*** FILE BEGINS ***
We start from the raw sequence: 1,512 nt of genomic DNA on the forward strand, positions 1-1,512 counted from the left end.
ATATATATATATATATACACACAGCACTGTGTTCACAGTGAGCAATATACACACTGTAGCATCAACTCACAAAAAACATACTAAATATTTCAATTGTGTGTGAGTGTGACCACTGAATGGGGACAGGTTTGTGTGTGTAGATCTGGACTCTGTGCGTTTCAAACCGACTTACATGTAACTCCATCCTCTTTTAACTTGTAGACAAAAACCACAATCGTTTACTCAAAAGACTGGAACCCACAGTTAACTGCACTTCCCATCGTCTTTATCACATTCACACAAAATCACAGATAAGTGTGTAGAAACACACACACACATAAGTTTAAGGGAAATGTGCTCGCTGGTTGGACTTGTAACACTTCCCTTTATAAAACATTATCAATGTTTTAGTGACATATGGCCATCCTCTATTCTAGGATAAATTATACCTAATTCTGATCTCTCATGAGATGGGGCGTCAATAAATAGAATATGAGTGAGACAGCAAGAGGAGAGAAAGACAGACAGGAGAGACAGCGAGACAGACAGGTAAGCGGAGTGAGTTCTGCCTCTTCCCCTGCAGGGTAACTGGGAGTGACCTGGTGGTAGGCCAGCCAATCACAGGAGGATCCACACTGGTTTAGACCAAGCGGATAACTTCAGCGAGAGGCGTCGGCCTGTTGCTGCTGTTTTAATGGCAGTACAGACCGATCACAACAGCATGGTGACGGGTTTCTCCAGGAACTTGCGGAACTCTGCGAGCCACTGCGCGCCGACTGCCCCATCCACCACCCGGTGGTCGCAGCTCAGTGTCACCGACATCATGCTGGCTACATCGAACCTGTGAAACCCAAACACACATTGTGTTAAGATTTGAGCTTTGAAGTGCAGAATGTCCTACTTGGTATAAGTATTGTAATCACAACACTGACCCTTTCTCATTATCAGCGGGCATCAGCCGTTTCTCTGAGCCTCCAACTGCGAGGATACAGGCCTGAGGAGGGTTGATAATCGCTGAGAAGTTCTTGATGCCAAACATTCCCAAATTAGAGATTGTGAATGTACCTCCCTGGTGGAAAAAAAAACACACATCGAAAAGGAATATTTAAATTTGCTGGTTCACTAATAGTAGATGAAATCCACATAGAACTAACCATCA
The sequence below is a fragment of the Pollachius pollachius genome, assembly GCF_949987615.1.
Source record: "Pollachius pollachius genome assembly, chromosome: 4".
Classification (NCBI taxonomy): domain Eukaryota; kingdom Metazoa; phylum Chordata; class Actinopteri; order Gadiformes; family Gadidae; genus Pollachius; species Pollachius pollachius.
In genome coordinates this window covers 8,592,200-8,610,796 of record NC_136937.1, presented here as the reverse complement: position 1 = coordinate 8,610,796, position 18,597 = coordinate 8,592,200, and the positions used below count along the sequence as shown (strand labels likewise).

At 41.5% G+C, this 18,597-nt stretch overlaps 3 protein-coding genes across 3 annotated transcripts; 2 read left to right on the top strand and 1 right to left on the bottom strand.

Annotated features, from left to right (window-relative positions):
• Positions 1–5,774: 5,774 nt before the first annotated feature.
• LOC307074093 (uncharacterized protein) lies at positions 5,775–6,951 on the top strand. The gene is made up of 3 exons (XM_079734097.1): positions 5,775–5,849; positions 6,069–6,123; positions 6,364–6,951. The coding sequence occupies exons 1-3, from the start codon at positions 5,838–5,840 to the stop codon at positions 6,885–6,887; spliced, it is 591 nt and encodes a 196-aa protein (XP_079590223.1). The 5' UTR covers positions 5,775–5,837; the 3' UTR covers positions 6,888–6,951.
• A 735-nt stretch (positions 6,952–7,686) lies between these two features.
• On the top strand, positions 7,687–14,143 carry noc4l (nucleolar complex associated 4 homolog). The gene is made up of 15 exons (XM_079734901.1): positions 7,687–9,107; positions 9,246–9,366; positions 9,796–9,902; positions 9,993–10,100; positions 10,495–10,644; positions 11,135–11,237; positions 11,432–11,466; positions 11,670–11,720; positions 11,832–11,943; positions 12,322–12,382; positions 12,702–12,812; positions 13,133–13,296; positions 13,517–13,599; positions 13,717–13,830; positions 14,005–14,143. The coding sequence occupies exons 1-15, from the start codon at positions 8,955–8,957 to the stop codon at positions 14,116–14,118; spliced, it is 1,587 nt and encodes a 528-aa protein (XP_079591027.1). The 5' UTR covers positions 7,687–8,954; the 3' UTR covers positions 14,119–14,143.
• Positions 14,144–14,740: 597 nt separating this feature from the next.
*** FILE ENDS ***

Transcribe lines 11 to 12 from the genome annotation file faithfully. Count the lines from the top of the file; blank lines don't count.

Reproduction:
• A 735-nt stretch (positions 6,952–7,686) lies between these two features.
• On the top strand, positions 7,687–14,143 carry noc4l (nucleolar complex associated 4 homolog). The gene is made up of 15 exons (XM_079734901.1): positions 7,687–9,107; positions 9,246–9,366; positions 9,796–9,902; positions 9,993–10,100; positions 10,495–10,644; positions 11,135–11,237; positions 11,432–11,466; positions 11,670–11,720; positions 11,832–11,943; positions 12,322–12,382; positions 12,702–12,812; positions 13,133–13,296; positions 13,517–13,599; positions 13,717–13,830; positions 14,005–14,143. The coding sequence occupies exons 1-15, from the start codon at positions 8,955–8,957 to the stop codon at positions 14,116–14,118; spliced, it is 1,587 nt and encodes a 528-aa protein (XP_079591027.1). The 5' UTR covers positions 7,687–8,954; the 3' UTR covers positions 14,119–14,143.